Disability is no inability; meet the golden-hearted Emmanuel Mhehwa, a blind man who has not let the disability define him

MAN OF HIS TALENTS AND A HUGE HEART: Emmanuel Mhehwa at his home in Dodoma, Tanzania

MAN OF HIS TALENTS AND A HUGE HEART: Emmanuel Mhehwa at his home in Dodoma, Tanzania

He can look into your computer, or Ipad, Ipod, you name it and make it run smoothly, or clean and rid your electronic gadget of viruses or help you install a latest software. He also can just drill you in some basic computer maintenance tips.

You always marvel at IT technicians when they ask to have a look or touch on your ailing or malfunctioning devices, then they diagnose and fix whatever is wrong with them.

But how would you react if your IT technician cannot see? what if they are totally blind? Well, Emmanuel Mhehwa is that “IT Professional”.

Mhehwa,32, is a Tanzanian Lawyer and IT Professional and he is blind, Mhehwa was born blind, but that disability has in no way stood in the way of his dreams.

He was born without no sense of sight but his vision of what he wanted to be in life was and is still very much intact.

“I had a keen ear for computers but kept wondering how a blind man could learn computers, obviously at first I felt it was impossible,” he narrates with a smirk.

But later in life when he was in third year at the University of Dar es Salaam pursuing his LL.B., he cast his doubts aside and decided to go for it. He has some kind of an epiphany, He looks back “I made the decision, it’s possible, and I have to do it.”

In 2008, Mhehwa started learning basic computer skills, and although his friends and classmates would laugh at, and make fun of him, he “couldn’t care and my love to know more about computers stretched higher.”

Mhehwa recalls how he had to prove to himself and many naysayers that there were many things he could accomplish despite the fact that he was blind.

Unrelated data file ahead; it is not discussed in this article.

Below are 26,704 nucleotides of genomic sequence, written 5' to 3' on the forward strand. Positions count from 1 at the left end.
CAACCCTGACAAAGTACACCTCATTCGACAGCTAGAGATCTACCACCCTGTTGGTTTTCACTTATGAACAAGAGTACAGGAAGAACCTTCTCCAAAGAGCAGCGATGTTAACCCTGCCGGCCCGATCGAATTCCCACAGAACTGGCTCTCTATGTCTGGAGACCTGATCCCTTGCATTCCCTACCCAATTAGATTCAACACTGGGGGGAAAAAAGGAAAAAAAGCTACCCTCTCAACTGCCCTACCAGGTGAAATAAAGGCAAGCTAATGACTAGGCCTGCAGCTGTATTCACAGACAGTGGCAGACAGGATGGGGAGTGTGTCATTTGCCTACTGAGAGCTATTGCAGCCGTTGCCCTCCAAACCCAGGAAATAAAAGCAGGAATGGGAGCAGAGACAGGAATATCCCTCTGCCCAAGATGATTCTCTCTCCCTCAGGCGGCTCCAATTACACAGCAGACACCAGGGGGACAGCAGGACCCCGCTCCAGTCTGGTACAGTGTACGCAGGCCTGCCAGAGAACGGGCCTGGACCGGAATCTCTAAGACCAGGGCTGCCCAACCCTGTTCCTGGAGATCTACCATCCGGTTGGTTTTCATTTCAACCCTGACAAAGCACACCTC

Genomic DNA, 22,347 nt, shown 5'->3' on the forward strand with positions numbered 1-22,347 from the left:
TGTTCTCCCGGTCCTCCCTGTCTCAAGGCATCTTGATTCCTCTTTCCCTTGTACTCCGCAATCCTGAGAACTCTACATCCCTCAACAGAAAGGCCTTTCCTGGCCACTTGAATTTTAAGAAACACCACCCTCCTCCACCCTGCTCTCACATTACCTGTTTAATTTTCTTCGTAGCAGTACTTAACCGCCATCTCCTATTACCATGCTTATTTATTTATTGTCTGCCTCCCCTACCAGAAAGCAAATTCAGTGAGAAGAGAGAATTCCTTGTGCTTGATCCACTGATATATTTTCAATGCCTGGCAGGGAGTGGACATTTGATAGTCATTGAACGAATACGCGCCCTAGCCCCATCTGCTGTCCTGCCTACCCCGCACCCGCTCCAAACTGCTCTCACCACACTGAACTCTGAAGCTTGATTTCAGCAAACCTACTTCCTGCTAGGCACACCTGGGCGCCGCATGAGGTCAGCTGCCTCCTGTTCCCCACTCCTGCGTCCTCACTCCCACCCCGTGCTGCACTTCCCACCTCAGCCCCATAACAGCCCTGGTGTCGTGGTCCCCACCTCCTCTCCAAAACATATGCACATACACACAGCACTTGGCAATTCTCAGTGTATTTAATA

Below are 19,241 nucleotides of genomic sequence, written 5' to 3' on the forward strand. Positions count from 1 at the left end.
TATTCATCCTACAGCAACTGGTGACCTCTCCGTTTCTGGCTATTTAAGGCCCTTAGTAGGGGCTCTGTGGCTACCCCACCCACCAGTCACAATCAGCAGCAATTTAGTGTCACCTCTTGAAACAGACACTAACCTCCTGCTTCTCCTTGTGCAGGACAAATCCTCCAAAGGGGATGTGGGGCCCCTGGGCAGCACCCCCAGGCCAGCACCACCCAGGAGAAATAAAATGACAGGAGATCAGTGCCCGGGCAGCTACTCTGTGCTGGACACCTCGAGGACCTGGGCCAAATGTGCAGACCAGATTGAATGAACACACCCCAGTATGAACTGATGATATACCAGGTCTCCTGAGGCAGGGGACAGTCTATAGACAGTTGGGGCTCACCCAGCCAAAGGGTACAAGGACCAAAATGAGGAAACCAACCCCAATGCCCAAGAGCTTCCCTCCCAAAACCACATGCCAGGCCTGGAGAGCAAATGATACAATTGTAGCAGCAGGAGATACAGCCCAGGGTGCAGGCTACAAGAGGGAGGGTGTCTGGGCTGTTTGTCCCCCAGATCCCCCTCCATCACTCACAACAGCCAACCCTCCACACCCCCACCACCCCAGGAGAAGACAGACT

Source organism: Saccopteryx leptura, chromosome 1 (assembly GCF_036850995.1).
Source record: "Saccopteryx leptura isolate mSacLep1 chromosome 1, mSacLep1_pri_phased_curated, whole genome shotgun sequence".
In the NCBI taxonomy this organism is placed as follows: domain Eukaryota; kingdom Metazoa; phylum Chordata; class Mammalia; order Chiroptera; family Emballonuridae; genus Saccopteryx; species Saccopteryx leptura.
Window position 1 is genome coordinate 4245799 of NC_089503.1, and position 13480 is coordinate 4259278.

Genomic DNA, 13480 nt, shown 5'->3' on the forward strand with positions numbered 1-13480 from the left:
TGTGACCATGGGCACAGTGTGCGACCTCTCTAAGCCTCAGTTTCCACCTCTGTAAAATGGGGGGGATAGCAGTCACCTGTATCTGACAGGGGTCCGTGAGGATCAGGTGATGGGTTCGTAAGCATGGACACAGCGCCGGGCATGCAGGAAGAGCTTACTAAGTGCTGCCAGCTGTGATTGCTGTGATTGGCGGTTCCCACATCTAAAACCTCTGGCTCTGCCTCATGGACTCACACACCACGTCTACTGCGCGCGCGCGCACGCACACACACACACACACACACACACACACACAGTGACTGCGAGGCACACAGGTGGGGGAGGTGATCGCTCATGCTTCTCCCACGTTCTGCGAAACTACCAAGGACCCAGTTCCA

“I spent Sh450, 000 of the Sh550, 000 I had received from the Higher Education Student’s Loan Board (HESLB) for research, to buy a desktop computer,” he says of the risk he took to acquire his first computer.

Mhehwa, the only blind member in his entire family, considers himself lucky, given his ability to defy insurmountable odds. On other challenges he had to navigate along the road he says “I would spend at least 4 to 5 hours at the night surfing and searching the internet with the help of technology, computers can now talk, my phone, tablets and all electronic devices can talk, through searching the web, I discovered something (s) new every time.”

Mhehwa navigates his mobile phone and Ipad with ease, he types, and reads text messages and he types and sends out emails to clients and friends.

Mhehwa also gives back; on occasion, he wires some money to a friend or family member back home at the village, thanks to his mobile phone.

His first computer application was a Thunder screen reader, a free screen reader talking software for blind and visually impaired persons.

He also has JAWS—Job Access With Speech, the world’s most popular screen reader, developed for computer users whose vision loss prevents them from seeing screen content or use the mouse.

At the university, Mhehwa remembers when he used to have fellow students read to him aloud in class, but all that changed when he set his hands on a computer.

He feels sorry for those students who helped reading him his textbooks and class assignments. And he will be forever be grateful.

“But with the computer I started doing everything myself, I would ask the professors to give me soft copy material of which I could read easily.” he tells Afrika Reporter.